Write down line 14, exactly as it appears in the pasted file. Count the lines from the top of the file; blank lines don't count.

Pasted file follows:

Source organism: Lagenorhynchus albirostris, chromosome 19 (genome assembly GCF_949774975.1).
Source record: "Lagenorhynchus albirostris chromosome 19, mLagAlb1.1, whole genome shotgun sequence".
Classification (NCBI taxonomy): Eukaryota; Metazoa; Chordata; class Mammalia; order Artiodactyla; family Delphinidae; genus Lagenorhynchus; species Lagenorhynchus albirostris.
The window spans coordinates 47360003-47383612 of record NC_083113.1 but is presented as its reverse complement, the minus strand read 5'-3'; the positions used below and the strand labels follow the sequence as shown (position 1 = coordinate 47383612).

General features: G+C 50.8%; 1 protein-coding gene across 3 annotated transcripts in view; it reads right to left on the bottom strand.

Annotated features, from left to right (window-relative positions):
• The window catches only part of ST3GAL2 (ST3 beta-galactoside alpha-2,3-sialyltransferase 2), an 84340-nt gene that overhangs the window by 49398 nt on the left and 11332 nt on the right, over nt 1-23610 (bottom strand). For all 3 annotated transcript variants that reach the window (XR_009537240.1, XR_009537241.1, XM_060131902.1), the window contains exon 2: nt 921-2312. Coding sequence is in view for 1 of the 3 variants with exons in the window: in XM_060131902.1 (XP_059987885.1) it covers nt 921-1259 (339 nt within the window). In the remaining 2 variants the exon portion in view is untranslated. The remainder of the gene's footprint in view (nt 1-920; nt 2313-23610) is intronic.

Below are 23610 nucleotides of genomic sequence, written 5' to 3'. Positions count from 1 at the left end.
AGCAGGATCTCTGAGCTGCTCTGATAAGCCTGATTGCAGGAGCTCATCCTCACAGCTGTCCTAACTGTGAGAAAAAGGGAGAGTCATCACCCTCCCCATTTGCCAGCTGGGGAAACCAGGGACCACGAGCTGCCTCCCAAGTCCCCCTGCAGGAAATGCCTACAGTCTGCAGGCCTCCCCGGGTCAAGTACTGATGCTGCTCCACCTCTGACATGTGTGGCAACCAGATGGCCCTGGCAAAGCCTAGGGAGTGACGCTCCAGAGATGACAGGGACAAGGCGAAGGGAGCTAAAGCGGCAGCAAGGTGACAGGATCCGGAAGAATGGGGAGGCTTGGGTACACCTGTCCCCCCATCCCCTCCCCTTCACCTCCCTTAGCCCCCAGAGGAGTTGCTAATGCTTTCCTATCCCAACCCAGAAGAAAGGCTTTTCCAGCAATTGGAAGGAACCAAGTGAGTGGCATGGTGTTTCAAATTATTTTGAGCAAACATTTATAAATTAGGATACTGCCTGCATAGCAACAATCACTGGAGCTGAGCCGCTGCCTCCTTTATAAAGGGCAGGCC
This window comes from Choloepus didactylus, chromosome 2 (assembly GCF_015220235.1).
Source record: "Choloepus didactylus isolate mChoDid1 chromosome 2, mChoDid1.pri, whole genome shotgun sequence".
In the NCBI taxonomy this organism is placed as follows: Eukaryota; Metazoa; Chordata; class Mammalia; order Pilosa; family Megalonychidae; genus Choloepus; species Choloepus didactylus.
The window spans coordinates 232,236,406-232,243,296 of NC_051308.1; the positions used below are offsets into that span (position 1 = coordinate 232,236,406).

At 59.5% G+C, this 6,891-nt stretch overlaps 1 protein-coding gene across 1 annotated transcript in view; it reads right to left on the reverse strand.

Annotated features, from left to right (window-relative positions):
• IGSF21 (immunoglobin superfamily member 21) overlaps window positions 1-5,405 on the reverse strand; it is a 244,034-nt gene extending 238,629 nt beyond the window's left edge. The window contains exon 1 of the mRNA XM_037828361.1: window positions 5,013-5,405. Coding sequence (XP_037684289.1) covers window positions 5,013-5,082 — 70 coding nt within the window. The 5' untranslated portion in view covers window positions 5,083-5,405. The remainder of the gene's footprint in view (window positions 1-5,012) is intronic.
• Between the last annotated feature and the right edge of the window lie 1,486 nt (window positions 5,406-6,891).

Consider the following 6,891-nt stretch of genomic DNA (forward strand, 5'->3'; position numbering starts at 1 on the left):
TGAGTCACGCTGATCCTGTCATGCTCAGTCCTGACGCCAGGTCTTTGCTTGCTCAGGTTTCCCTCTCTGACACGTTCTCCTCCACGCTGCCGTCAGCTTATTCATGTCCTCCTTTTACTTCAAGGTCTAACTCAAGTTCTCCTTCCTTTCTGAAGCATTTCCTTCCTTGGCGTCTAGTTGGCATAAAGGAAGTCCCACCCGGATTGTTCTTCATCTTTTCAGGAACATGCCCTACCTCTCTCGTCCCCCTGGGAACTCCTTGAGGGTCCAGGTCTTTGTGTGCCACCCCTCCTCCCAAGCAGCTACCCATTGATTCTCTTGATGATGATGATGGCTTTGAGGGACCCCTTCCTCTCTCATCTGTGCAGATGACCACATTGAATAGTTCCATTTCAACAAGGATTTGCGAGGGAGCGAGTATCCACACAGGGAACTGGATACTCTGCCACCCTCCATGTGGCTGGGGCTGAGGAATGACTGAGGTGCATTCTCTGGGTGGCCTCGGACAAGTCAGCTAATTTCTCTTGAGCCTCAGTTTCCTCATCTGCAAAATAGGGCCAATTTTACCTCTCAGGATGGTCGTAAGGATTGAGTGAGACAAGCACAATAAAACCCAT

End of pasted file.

At 59.5% G+C, this 6,891-nt stretch overlaps 1 protein-coding gene across 1 annotated transcript in view; it reads right to left on the reverse strand.